Monday, 24 November 2014

How long would you last financially if.....

Hello Dear Reader,

I read some sobering statistics yesterday that 'Millions of Britons are less than a month away from living on benefits if they lost their job.' I'm not just anti-consumerism at Christmas, I'm anti-consumerism all the time! Now many people may wonder why I live a life of 'frugality' when I don't need to. I would argue that I do.

Let me explain why.

None of us can guarantee against financial insecurity. If the rest of the world's finances go down the plug hole then we all suffer. Those with the least suffer first and always suffer most. Then the rest of us follow. Hopefully, we won't get that far. Many people just can't work their ways out of this as they either don't have the skills or qualifications to earn any more than minimum wage. There are also the young people, including graduates who can't find any work at all. I absolutely get the fact that times are hard and they only seem to get harder.

I live with that reality as I well remember DB being made redundant from one job, securing another only to have his salary slashed by 10% due to austerity cuts. We know from bitter experience that even public sector jobs are not as secure as they once were.

I also know that we are in the fortunate position to have downsized our home, paid off all our debts, insulated our home and installed a wood stove so we can heat it cheaply. However, none of that was a gift and we worked for every penny of that. I worked a year at night school to get into college, three years as a mature student who worked her way through uni and then went to work and trained on the job as a teacher. DB trained in his job and worked his way up, studying nights, taking courses and both of us did so when education was no longer free and I took out student loans so I could get to where I am today. We were frugal and thrifty then and we are frugal and thrifty now. We also did extra work and did everything from cleaning caravans, marking exams, tutoring students in the evenings and weekends

Here's the thing. The cost of living has gone up 28% in the last few years and average earnings have gone up by 9%. Public sector wages have risen by 1%. So, we are all affected by the cost of living. The news might say that the economy is getting better but in truth, every one in the UK has got poorer over the last five years.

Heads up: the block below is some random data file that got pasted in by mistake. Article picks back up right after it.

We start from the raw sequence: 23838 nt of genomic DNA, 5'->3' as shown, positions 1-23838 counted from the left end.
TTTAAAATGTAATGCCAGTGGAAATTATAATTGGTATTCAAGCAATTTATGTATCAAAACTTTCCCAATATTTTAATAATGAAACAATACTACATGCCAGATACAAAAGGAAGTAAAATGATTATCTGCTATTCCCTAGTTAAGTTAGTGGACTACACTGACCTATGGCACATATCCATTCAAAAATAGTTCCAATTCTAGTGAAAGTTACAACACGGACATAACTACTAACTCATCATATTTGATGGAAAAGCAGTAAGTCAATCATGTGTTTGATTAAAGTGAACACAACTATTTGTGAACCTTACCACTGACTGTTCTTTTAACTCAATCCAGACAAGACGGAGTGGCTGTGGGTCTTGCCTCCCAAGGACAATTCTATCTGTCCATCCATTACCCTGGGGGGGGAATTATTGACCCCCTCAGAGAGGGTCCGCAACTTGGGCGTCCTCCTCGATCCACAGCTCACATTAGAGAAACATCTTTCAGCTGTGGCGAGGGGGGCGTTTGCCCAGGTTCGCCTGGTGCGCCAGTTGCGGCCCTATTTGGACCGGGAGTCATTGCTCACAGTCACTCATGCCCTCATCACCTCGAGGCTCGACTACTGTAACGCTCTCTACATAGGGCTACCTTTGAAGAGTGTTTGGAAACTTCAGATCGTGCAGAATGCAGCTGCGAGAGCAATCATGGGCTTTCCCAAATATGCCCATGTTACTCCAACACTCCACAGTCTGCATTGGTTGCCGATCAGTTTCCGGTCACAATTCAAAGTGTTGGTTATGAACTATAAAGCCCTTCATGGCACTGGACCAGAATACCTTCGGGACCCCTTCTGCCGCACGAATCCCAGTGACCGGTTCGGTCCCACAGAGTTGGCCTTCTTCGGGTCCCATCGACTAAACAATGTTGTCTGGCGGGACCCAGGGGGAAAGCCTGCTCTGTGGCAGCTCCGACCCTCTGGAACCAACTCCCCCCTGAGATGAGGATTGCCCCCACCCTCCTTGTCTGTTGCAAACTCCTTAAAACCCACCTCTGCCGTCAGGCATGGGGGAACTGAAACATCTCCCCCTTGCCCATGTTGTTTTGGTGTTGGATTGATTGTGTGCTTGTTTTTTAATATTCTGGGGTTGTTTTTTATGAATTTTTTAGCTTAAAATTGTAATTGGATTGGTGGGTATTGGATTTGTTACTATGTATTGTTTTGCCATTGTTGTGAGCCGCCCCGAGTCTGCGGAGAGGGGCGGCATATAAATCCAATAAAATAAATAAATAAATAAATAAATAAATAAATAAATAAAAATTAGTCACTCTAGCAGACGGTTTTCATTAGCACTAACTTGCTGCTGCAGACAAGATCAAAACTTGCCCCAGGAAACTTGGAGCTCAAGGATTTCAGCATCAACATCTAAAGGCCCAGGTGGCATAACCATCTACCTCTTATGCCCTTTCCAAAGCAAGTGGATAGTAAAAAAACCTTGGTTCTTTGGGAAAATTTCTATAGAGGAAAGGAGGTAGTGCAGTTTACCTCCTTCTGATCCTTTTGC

This year, I could have taken the money we have saved for a wood stove and new windows and spent it on a trip to somewhere hot, all inclusive and 'let my hair down'. We could have eaten out each week, gone to the theatre and cinema, bought new clothes every month and bought expensive gifts. Instead, we took the sensible option to make our house draught proof and keep it warm for a lot less. This will pay us back over the coming years. We also chose to make an extra £350 a month over payment off the capital of our mortgage so we will have reduced our total capital by one sixth in one year.

Is my frugality a life style choice or a necessity? I would say it's a necessary lifestyle choice. You don't have to be on the breadline to decide to save money, live sensibly and make shrewd financial decisions. If I had done this before I would have a bigger personal pension and no mortgage by now. 

We are doing all we can to keep our living costs low and our life style as comfortable as we possibly can. I menu plan and make sure we eat really well by cooking all our meals from scratch. I still get the very best deals on all the food I buy. We live carefully and make sure we get the very best deals on everything we ever buy and make sure we only buy what we need. If we buy what we want then we make sure we have carefully saved for that, our windows and wood burner being a case in point, is carefully saved for. A trip away for two days meant that we kept money aside for the diesel to get there, the lunches we ate when we were there and some spending money. If we hadn't been offered the hotel stay for free then we wouldn't have gone away at all. Frugality is the wisest choice we can make and continue to practise the best we can.

I'm going to continue to live on as little as possible for the foreseeable future and I advise everyone else to do the same. Why? My advice to everyone, who can do this,  is to save what ever you can. If you are debt free and can, then try and make mortgage over payments. If you can make regular payments into savings plans, even if you think the interest rate isn't worth the bother, then please try and build a saving habit. If you can cut back on spending then please try and do so. 

Being careful with money is the reality that we all have to live by.

That means you and me will have to keep watching the pennies together.

Until tomorrow,

Love Froogs xxxx